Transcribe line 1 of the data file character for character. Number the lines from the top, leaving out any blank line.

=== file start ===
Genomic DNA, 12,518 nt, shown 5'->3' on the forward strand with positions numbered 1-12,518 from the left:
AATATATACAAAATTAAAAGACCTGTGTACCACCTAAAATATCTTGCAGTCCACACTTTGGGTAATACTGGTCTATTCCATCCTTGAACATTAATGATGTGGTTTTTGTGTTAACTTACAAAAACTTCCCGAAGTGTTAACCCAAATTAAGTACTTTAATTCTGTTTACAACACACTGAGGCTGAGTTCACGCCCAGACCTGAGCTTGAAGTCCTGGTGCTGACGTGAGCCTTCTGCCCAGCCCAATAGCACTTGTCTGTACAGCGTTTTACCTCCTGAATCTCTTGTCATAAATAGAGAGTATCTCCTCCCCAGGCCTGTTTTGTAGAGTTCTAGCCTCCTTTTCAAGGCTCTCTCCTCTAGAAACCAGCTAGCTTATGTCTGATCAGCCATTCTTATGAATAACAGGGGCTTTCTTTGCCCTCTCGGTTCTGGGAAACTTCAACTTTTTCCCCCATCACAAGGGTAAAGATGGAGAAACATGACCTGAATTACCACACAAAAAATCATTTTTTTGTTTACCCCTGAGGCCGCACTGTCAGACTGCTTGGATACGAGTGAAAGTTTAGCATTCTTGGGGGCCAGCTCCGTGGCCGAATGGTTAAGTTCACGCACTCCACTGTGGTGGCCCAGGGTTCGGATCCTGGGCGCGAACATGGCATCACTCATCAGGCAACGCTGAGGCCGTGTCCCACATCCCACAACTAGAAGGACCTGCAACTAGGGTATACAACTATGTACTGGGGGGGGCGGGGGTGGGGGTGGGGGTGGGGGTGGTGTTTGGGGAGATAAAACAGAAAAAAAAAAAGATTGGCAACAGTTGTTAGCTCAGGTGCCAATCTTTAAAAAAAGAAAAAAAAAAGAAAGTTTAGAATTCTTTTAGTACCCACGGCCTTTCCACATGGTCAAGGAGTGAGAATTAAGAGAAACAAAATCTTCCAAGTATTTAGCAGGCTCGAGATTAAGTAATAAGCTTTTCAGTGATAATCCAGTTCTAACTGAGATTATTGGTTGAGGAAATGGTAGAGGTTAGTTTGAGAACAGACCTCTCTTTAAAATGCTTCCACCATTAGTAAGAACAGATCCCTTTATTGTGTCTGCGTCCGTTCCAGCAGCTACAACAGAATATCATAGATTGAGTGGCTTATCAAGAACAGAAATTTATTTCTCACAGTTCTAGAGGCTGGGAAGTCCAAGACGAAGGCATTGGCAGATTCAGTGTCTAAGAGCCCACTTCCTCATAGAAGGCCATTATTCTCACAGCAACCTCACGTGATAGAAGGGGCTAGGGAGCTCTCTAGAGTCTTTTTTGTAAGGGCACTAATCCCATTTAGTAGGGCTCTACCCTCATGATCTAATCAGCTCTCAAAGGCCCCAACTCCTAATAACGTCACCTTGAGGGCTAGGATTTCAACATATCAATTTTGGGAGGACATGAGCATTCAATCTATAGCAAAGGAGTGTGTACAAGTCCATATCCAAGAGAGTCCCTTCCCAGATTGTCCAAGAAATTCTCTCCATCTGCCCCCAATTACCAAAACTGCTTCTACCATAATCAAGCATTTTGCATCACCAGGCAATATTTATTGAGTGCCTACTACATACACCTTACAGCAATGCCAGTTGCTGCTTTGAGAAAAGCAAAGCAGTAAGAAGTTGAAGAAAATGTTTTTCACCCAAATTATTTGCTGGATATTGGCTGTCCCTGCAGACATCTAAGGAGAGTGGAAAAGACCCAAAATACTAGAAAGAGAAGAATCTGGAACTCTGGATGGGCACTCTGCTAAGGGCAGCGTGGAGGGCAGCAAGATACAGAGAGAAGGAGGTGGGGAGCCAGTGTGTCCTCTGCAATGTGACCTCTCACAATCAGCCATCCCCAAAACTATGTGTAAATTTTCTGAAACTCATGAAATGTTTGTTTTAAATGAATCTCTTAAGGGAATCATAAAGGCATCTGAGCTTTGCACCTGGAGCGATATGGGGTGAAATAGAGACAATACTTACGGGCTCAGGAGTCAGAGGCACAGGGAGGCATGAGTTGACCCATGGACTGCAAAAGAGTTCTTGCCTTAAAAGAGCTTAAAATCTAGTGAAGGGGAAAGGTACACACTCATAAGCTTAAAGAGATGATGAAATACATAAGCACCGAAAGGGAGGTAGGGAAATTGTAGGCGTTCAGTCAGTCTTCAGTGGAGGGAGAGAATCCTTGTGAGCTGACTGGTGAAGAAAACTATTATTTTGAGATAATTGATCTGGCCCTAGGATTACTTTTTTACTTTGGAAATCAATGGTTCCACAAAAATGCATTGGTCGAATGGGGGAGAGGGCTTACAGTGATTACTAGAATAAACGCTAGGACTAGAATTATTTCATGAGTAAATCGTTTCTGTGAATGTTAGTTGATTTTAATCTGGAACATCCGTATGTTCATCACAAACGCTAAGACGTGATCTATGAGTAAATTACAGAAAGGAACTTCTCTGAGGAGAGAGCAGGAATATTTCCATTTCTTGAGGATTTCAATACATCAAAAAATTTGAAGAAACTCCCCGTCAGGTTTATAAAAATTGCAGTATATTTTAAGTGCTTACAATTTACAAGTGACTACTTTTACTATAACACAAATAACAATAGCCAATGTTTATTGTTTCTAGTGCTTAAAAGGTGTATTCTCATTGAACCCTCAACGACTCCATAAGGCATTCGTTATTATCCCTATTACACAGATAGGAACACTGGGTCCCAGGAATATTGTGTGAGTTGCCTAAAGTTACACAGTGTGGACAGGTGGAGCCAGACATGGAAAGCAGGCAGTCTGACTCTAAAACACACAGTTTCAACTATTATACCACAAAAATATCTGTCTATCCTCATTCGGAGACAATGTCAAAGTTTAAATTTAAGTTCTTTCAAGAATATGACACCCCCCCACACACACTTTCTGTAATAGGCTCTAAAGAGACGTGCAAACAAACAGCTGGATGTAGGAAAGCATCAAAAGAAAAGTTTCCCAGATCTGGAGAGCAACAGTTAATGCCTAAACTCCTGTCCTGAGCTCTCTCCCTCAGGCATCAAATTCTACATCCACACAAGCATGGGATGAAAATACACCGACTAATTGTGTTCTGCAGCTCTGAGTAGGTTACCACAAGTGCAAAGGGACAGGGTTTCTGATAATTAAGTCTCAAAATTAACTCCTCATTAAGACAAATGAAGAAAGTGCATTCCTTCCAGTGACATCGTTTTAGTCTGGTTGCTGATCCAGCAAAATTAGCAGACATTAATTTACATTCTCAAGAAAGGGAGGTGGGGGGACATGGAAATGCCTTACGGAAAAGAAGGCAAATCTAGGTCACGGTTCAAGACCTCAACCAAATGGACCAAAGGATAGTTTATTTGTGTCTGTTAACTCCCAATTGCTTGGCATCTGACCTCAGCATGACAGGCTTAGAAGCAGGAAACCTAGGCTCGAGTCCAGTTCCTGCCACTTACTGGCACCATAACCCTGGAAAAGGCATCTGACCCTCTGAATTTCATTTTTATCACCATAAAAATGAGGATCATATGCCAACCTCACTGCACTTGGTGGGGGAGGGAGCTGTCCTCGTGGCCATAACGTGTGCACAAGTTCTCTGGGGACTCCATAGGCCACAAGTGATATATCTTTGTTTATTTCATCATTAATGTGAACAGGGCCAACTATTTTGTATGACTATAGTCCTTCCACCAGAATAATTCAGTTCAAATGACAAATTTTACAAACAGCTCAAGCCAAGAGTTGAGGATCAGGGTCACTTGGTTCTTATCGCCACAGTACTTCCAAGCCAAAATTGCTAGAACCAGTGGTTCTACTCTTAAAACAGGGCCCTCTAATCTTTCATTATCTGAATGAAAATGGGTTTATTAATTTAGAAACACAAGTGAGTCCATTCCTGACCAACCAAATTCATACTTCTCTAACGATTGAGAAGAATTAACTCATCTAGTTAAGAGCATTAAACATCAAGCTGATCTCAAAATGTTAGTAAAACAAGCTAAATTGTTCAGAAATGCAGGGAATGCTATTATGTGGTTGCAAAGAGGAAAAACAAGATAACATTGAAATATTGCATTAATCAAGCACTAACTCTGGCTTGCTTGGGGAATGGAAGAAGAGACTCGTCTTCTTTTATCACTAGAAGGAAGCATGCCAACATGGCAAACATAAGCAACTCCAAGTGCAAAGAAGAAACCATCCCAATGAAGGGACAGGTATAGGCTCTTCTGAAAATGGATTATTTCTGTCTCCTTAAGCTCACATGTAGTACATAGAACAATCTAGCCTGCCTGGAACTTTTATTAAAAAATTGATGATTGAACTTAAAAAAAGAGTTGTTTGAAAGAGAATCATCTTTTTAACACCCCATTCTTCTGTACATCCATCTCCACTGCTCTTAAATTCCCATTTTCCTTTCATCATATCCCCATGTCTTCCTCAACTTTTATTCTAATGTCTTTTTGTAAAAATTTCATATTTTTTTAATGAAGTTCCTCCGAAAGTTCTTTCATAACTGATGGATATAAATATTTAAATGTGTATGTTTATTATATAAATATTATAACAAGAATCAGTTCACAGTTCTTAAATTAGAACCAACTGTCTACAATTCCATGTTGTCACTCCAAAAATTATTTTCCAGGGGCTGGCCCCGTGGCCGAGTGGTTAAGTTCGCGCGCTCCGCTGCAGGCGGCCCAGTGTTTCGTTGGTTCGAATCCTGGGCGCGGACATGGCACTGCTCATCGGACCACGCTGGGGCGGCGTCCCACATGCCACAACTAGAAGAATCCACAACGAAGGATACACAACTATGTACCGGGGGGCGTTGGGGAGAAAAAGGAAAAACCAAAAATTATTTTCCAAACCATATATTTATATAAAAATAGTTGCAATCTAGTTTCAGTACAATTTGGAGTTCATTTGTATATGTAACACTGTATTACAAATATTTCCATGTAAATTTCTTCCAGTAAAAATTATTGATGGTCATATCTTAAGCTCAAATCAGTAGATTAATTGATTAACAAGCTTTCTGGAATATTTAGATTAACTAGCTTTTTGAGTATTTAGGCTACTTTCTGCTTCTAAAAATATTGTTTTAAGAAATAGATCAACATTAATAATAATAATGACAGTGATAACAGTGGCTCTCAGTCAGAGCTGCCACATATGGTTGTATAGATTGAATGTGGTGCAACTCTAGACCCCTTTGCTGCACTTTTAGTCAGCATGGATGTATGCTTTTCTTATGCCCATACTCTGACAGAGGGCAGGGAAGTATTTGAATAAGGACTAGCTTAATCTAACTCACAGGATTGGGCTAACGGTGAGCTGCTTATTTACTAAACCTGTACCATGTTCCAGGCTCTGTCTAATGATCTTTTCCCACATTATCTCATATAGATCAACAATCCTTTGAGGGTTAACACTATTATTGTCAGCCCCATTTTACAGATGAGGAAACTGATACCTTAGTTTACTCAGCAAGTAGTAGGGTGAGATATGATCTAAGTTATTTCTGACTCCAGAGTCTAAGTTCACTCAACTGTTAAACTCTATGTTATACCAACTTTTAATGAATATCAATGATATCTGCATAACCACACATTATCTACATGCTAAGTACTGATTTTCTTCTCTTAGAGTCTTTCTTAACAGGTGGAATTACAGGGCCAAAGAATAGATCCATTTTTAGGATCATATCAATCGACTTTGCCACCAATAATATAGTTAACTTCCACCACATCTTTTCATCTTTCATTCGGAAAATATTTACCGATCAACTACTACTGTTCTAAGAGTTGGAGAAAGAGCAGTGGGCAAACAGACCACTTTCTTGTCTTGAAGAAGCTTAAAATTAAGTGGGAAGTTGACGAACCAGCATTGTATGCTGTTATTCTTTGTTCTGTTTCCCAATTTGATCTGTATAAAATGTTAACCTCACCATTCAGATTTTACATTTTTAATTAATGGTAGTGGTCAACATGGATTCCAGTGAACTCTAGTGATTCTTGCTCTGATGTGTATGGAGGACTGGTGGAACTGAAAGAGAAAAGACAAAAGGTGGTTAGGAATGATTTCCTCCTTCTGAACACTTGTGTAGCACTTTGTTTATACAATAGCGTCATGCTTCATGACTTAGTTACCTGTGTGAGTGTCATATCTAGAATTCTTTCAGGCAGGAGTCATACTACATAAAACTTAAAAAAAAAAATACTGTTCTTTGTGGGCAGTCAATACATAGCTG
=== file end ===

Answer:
Genomic DNA, 12,518 nt, shown 5'->3' on the forward strand with positions numbered 1-12,518 from the left: